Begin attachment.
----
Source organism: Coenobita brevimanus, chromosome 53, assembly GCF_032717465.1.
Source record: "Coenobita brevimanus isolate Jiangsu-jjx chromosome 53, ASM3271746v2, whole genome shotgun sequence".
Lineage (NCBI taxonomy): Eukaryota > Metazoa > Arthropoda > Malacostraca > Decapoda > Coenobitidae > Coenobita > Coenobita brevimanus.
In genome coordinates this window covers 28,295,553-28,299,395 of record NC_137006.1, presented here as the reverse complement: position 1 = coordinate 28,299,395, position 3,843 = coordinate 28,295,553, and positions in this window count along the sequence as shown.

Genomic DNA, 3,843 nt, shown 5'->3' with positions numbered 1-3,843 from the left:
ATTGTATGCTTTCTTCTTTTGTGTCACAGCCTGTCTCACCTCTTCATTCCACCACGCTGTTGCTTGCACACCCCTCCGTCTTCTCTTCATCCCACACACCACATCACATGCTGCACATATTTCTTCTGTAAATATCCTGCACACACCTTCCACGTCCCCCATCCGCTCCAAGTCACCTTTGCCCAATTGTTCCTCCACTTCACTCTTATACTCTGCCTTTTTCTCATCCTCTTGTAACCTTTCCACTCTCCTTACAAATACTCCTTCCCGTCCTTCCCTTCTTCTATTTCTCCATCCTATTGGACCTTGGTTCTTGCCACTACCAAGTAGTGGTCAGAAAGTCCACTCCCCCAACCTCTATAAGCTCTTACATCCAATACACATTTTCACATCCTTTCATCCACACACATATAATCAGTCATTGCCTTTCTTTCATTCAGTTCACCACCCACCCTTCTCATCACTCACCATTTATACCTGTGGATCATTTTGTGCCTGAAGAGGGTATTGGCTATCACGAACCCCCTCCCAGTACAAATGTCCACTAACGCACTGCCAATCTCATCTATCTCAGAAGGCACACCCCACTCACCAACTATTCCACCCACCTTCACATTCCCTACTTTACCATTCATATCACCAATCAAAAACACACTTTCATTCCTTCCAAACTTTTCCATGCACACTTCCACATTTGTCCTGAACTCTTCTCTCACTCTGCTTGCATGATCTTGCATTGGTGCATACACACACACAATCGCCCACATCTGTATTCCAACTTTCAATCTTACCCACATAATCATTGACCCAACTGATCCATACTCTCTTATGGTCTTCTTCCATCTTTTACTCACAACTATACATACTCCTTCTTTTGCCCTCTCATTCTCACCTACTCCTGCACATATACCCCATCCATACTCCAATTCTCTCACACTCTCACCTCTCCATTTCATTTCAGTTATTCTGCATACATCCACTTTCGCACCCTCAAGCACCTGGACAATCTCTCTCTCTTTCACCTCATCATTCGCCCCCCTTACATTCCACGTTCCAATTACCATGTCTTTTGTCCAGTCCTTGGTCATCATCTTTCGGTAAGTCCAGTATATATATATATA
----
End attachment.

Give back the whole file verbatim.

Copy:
Source organism: Coenobita brevimanus, chromosome 53, assembly GCF_032717465.1.
Source record: "Coenobita brevimanus isolate Jiangsu-jjx chromosome 53, ASM3271746v2, whole genome shotgun sequence".
Lineage (NCBI taxonomy): Eukaryota > Metazoa > Arthropoda > Malacostraca > Decapoda > Coenobitidae > Coenobita > Coenobita brevimanus.
In genome coordinates this window covers 28,295,553-28,299,395 of record NC_137006.1, presented here as the reverse complement: position 1 = coordinate 28,299,395, position 3,843 = coordinate 28,295,553, and positions in this window count along the sequence as shown.

Genomic DNA, 3,843 nt, shown 5'->3' with positions numbered 1-3,843 from the left:
ATTGTATGCTTTCTTCTTTTGTGTCACAGCCTGTCTCACCTCTTCATTCCACCACGCTGTTGCTTGCACACCCCTCCGTCTTCTCTTCATCCCACACACCACATCACATGCTGCACATATTTCTTCTGTAAATATCCTGCACACACCTTCCACGTCCCCCATCCGCTCCAAGTCACCTTTGCCCAATTGTTCCTCCACTTCACTCTTATACTCTGCCTTTTTCTCATCCTCTTGTAACCTTTCCACTCTCCTTACAAATACTCCTTCCCGTCCTTCCCTTCTTCTATTTCTCCATCCTATTGGACCTTGGTTCTTGCCACTACCAAGTAGTGGTCAGAAAGTCCACTCCCCCAACCTCTATAAGCTCTTACATCCAATACACATTTTCACATCCTTTCATCCACACACATATAATCAGTCATTGCCTTTCTTTCATTCAGTTCACCACCCACCCTTCTCATCACTCACCATTTATACCTGTGGATCATTTTGTGCCTGAAGAGGGTATTGGCTATCACGAACCCCCTCCCAGTACAAATGTCCACTAACGCACTGCCAATCTCATCTATCTCAGAAGGCACACCCCACTCACCAACTATTCCACCCACCTTCACATTCCCTACTTTACCATTCATATCACCAATCAAAAACACACTTTCATTCCTTCCAAACTTTTCCATGCACACTTCCACATTTGTCCTGAACTCTTCTCTCACTCTGCTTGCATGATCTTGCATTGGTGCATACACACACACAATCGCCCACATCTGTATTCCAACTTTCAATCTTACCCACATAATCATTGACCCAACTGATCCATACTCTCTTATGGTCTTCTTCCATCTTTTACTCACAACTATACATACTCCTTCTTTTGCCCTCTCATTCTCACCTACTCCTGCACATATACCCCATCCATACTCCAATTCTCTCACACTCTCACCTCTCCATTTCATTTCAGTTATTCTGCATACATCCACTTTCGCACCCTCAAGCACCTGGACAATCTCTCTCTCTTTCACCTCATCATTCGCCCCCCTTACATTCCACGTTCCAATTACCATGTCTTTTGTCCAGTCCTTGGTCATCATCTTTCGGTAAGTCCAGTATATATATATATA